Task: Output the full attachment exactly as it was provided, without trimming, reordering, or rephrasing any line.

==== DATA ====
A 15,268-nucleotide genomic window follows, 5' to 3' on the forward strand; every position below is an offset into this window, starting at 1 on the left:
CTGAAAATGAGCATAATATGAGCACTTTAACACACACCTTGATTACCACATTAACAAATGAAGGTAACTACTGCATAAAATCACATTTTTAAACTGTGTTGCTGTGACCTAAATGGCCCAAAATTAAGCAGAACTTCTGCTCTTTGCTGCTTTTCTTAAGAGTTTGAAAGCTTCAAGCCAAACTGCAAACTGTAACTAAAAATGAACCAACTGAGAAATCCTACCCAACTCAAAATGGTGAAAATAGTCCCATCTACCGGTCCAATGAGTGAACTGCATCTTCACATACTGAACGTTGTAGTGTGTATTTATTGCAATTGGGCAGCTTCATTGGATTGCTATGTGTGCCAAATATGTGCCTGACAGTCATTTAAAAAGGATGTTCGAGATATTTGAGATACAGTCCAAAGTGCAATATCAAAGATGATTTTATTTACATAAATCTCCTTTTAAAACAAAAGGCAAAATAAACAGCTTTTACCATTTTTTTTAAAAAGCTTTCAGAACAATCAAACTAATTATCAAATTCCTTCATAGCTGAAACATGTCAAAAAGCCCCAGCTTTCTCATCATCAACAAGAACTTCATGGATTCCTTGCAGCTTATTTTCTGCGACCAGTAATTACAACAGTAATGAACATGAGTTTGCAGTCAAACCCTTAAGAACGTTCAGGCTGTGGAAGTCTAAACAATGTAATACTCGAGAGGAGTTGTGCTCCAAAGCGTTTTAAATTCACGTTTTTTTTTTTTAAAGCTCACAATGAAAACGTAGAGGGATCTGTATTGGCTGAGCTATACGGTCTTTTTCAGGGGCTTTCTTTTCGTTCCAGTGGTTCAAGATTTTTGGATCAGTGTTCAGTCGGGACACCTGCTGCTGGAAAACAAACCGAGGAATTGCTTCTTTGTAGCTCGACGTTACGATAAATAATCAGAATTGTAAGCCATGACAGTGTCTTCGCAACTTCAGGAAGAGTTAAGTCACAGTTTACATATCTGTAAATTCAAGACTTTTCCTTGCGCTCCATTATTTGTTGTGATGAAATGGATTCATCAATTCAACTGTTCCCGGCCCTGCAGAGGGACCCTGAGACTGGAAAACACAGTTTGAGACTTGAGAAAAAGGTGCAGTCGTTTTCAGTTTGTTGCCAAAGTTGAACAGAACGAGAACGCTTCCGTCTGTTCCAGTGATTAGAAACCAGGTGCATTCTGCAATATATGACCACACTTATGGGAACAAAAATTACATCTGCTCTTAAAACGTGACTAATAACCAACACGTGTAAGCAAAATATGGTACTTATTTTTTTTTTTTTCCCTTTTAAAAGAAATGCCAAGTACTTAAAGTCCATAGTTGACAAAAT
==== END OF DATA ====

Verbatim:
A 15,268-nucleotide genomic window follows, 5' to 3' on the forward strand; every position below is an offset into this window, starting at 1 on the left:
CTGAAAATGAGCATAATATGAGCACTTTAACACACACCTTGATTACCACATTAACAAATGAAGGTAACTACTGCATAAAATCACATTTTTAAACTGTGTTGCTGTGACCTAAATGGCCCAAAATTAAGCAGAACTTCTGCTCTTTGCTGCTTTTCTTAAGAGTTTGAAAGCTTCAAGCCAAACTGCAAACTGTAACTAAAAATGAACCAACTGAGAAATCCTACCCAACTCAAAATGGTGAAAATAGTCCCATCTACCGGTCCAATGAGTGAACTGCATCTTCACATACTGAACGTTGTAGTGTGTATTTATTGCAATTGGGCAGCTTCATTGGATTGCTATGTGTGCCAAATATGTGCCTGACAGTCATTTAAAAAGGATGTTCGAGATATTTGAGATACAGTCCAAAGTGCAATATCAAAGATGATTTTATTTACATAAATCTCCTTTTAAAACAAAAGGCAAAATAAACAGCTTTTACCATTTTTTTTAAAAAGCTTTCAGAACAATCAAACTAATTATCAAATTCCTTCATAGCTGAAACATGTCAAAAAGCCCCAGCTTTCTCATCATCAACAAGAACTTCATGGATTCCTTGCAGCTTATTTTCTGCGACCAGTAATTACAACAGTAATGAACATGAGTTTGCAGTCAAACCCTTAAGAACGTTCAGGCTGTGGAAGTCTAAACAATGTAATACTCGAGAGGAGTTGTGCTCCAAAGCGTTTTAAATTCACGTTTTTTTTTTTTAAAGCTCACAATGAAAACGTAGAGGGATCTGTATTGGCTGAGCTATACGGTCTTTTTCAGGGGCTTTCTTTTCGTTCCAGTGGTTCAAGATTTTTGGATCAGTGTTCAGTCGGGACACCTGCTGCTGGAAAACAAACCGAGGAATTGCTTCTTTGTAGCTCGACGTTACGATAAATAATCAGAATTGTAAGCCATGACAGTGTCTTCGCAACTTCAGGAAGAGTTAAGTCACAGTTTACATATCTGTAAATTCAAGACTTTTCCTTGCGCTCCATTATTTGTTGTGATGAAATGGATTCATCAATTCAACTGTTCCCGGCCCTGCAGAGGGACCCTGAGACTGGAAAACACAGTTTGAGACTTGAGAAAAAGGTGCAGTCGTTTTCAGTTTGTTGCCAAAGTTGAACAGAACGAGAACGCTTCCGTCTGTTCCAGTGATTAGAAACCAGGTGCATTCTGCAATATATGACCACACTTATGGGAACAAAAATTACATCTGCTCTTAAAACGTGACTAATAACCAACACGTGTAAGCAAAATATGGTACTTATTTTTTTTTTTTTCCCTTTTAAAAGAAATGCCAAGTACTTAAAGTCCATAGTTGACAAAAT